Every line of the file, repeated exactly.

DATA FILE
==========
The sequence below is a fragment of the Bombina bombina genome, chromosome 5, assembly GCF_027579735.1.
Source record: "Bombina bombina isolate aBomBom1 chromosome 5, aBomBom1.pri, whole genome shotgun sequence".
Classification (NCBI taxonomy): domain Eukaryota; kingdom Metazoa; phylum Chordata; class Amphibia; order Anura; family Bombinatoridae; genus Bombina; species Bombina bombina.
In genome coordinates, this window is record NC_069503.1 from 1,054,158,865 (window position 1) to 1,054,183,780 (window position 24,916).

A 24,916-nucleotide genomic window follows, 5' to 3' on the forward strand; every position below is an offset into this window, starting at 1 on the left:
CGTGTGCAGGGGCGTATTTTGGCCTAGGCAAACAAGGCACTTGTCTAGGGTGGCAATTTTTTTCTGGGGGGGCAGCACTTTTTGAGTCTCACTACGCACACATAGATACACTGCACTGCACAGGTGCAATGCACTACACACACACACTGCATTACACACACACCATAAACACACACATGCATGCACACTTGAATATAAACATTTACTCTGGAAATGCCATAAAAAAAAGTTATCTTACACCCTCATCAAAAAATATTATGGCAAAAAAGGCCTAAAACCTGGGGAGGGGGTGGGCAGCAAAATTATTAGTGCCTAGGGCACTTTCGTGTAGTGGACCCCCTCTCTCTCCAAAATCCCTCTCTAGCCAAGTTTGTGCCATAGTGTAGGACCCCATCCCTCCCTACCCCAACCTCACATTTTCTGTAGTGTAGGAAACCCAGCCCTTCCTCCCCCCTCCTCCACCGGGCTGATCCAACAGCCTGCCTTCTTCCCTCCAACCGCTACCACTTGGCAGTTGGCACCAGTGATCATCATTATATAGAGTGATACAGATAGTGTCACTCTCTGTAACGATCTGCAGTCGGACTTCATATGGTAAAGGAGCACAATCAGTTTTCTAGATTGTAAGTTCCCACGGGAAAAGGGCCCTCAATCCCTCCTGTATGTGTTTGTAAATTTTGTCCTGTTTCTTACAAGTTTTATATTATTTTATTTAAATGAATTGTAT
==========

The sequence below is a fragment of the Bombina bombina genome, chromosome 5, assembly GCF_027579735.1.
Source record: "Bombina bombina isolate aBomBom1 chromosome 5, aBomBom1.pri, whole genome shotgun sequence".
Classification (NCBI taxonomy): domain Eukaryota; kingdom Metazoa; phylum Chordata; class Amphibia; order Anura; family Bombinatoridae; genus Bombina; species Bombina bombina.
In genome coordinates, this window is record NC_069503.1 from 1,054,158,865 (window position 1) to 1,054,183,780 (window position 24,916).

A 24,916-nucleotide genomic window follows, 5' to 3' on the forward strand; every position below is an offset into this window, starting at 1 on the left:
CGTGTGCAGGGGCGTATTTTGGCCTAGGCAAACAAGGCACTTGTCTAGGGTGGCAATTTTTTTCTGGGGGGGCAGCACTTTTTGAGTCTCACTACGCACACATAGATACACTGCACTGCACAGGTGCAATGCACTACACACACACACTGCATTACACACACACCATAAACACACACATGCATGCACACTTGAATATAAACATTTACTCTGGAAATGCCATAAAAAAAAGTTATCTTACACCCTCATCAAAAAATATTATGGCAAAAAAGGCCTAAAACCTGGGGAGGGGGTGGGCAGCAAAATTATTAGTGCCTAGGGCACTTTCGTGTAGTGGACCCCCTCTCTCTCCAAAATCCCTCTCTAGCCAAGTTTGTGCCATAGTGTAGGACCCCATCCCTCCCTACCCCAACCTCACATTTTCTGTAGTGTAGGAAACCCAGCCCTTCCTCCCCCCTCCTCCACCGGGCTGATCCAACAGCCTGCCTTCTTCCCTCCAACCGCTACCACTTGGCAGTTGGCACCAGTGATCATCATTATATAGAGTGATACAGATAGTGTCACTCTCTGTAACGATCTGCAGTCGGACTTCATATGGTAAAGGAGCACAATCAGTTTTCTAGATTGTAAGTTCCCACGGGAAAAGGGCCCTCAATCCCTCCTGTATGTGTTTGTAAATTTTGTCCTGTTTCTTACAAGTTTTATATTATTTTATTTAAATGAATTGTAT